Syllepsis is a rhetorical figure that involves a word modifying two or more words in different ways.

It’s sort of like polysemy, which is when a word has multiple meanings and those meanings are related to each other, but syllepsis often happens with the meaning of the word changing completely.

For example:

“I love my cat so much that I would die for him.” Here “die” means “sacrifice myself for,” not just die physically (and you’re probably not going to do either).

Syllepsis – Definition

Syllepsis, also known as zeugma, is a figure of speech in which a single word is used to modify two or more words in a sentence, but the meaning of that word is different in relation to each of the other words.

This can create a sense of intrigue and surprise for the reader or listener, as the word’s multiple meanings are revealed throughout the sentence.

For example, in the sentence “She closed the door and her eyes,” the word “closed” is used as a past tense verb in relation to the door, but as an adjective in relation to the eyes.

This creates a sense of contrast between the physical action of closing the door and the emotional state of closing one’s eyes.

Syllepsis can also be used to create a sense of humor or irony. For example, in the sentence “He lost his job and his mind,” the word “lost” is used as a past tense verb in relation to the job, but as an adjective in relation to the mind.

This creates a humorous effect by suggesting that the speaker’s mind was somehow misplaced or missing.

Overall, syllepsis is a versatile and interesting figure of speech that can add depth and complexity to a sentence.

By using a single word in multiple ways, writers and speakers can create layers of meaning and create a more engaging experience for their audience.

Sylllepsis is a rhetorical figure that occurs when a word modifies two or more words in different ways.

For example, “I saw the man with binoculars” uses the same word, “saw” to describe two different actions: one where you see something and another where you are seen.

A common example of syllepsis is when someone says, “That’s not my book!” because he doesn’t mean it’s not his book at all—he means that it’s not his book right now (because he lent it to someone).

Some Syllepsis Examples

Now that you know what syllepsis is, it’s time to see how it works in real life. Let’s look at some examples of how syllepsis works in practice.

  • “The president, vice president and CEO were all seated around the table.” – This example has three nouns used in a way that makes them seem like one word. Each noun modifies the other two items in the sentence. The meaning stays consistent throughout because all three items are being described as being part of this group (the president and vice president are both part of leadership).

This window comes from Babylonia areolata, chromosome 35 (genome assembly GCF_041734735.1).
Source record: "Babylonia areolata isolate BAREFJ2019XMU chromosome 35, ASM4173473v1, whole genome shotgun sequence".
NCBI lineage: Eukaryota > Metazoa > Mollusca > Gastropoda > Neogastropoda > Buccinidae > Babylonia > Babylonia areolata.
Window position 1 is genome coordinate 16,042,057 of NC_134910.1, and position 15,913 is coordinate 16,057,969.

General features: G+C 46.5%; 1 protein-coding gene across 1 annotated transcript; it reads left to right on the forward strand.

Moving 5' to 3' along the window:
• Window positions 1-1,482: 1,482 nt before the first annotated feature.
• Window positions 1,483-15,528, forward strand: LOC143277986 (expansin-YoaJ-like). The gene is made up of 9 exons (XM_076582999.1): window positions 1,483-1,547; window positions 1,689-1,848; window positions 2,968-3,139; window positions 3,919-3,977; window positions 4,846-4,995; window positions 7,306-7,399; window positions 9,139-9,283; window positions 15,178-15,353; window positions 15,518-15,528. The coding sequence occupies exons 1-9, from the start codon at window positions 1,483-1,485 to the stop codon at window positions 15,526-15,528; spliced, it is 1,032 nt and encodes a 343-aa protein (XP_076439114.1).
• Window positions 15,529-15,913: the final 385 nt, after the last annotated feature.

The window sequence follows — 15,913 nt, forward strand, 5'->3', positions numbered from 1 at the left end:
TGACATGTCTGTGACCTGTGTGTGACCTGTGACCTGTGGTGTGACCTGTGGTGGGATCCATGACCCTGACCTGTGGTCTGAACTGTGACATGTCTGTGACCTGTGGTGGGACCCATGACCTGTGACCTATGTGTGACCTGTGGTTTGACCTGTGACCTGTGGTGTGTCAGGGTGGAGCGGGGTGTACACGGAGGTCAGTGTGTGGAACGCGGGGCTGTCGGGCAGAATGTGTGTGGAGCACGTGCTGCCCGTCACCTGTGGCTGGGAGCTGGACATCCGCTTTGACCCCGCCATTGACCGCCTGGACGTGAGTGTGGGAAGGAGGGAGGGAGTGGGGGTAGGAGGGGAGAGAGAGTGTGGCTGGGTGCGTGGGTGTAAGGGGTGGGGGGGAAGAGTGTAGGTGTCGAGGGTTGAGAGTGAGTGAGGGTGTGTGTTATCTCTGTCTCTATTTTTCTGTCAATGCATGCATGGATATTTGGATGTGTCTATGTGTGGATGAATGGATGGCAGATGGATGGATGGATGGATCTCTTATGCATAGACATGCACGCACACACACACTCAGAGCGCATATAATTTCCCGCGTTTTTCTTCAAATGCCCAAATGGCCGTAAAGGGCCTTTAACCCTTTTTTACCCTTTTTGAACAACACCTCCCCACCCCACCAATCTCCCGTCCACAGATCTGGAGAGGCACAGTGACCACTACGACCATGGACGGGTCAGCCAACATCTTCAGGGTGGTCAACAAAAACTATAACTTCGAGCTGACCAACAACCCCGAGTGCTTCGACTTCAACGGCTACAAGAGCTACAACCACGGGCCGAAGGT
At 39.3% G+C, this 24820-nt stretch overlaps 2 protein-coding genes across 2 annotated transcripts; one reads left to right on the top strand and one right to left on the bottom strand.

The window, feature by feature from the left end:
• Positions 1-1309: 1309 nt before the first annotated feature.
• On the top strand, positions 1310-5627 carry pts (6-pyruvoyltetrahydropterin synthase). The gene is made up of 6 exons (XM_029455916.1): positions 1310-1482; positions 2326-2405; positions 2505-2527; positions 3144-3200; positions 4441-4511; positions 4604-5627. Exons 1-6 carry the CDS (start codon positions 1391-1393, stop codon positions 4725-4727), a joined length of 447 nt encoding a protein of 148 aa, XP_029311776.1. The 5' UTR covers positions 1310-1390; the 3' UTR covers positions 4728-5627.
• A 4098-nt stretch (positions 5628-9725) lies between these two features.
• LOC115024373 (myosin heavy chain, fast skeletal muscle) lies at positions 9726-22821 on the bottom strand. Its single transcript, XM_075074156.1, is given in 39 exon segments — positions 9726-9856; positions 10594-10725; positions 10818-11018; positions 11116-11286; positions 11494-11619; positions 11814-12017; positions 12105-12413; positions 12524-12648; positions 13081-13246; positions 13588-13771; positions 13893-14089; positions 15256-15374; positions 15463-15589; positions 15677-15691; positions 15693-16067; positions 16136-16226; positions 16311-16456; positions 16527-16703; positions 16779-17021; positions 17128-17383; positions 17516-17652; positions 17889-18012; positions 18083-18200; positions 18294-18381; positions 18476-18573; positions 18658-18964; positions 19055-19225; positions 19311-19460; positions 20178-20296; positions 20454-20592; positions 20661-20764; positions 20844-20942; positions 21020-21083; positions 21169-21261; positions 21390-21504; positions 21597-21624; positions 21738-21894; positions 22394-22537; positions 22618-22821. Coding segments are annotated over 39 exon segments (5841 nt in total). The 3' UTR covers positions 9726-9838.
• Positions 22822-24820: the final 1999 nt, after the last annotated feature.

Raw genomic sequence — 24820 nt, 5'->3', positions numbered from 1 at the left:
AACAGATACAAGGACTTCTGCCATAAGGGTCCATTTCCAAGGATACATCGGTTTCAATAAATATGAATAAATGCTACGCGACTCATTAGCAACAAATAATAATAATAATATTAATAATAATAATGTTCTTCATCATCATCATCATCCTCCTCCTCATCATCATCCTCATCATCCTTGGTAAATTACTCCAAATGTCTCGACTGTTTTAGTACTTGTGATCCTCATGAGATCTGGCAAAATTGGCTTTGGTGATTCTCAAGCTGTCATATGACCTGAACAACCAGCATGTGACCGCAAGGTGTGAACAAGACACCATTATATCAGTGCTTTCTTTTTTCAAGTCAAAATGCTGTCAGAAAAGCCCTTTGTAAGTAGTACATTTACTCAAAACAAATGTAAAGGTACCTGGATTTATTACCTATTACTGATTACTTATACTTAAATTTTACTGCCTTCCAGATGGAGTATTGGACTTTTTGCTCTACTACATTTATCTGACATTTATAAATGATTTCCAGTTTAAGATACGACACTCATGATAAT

• “I’m going home for Thanksgiving break.” – In this example, “home” is an intransitive verb (meaning it doesn’t have a direct object) that can be used as either a verb or an adverb depending on whether or not you use a preposition after it: “I am going home”; “I am leaving work early today.” But here we see two different ways of using this single word—as an adverb that modifies “break” (describing where you go during your vacation), as well as describing where you live when not taking breaks from school/work! As long as each use falls within these guidelines (the same part of speech and same meaning), then they’re both fine uses of syllepsis!

Types of Syllepsis

To understand what syllepsis is, you need to know a little bit about rhetoric. Rhetoric is the art of using language to persuade someone, and it’s been around since ancient Greece (and possibly even further back).

A rhetorical figure is a device used in writing that achieves a specific effect. For example:

  • Anadiplosis uses repetition of words at the end of clauses or phrases for emphasis. In other words, when you see “the same word repeated twice” at the end of sentences, that’s anadiplosis!
  • Epanalepsis uses repetition of words in conclusion and beginning for emphasis on both ends. This can be seen in phrases such as “If I say this once more…” or “I’m not going to repeat myself again.” It can also be used in proverbs like “A penny saved is a penny earned.”

Syllepsis – Wrapping Up

That’s all there is to it! Don’t let syllepsis intimidate you. Just remember that it’s a rhetorical figure that involves a word modifying two or more words in different ways. That means it can be used in any kind of writing, whether formal or informal.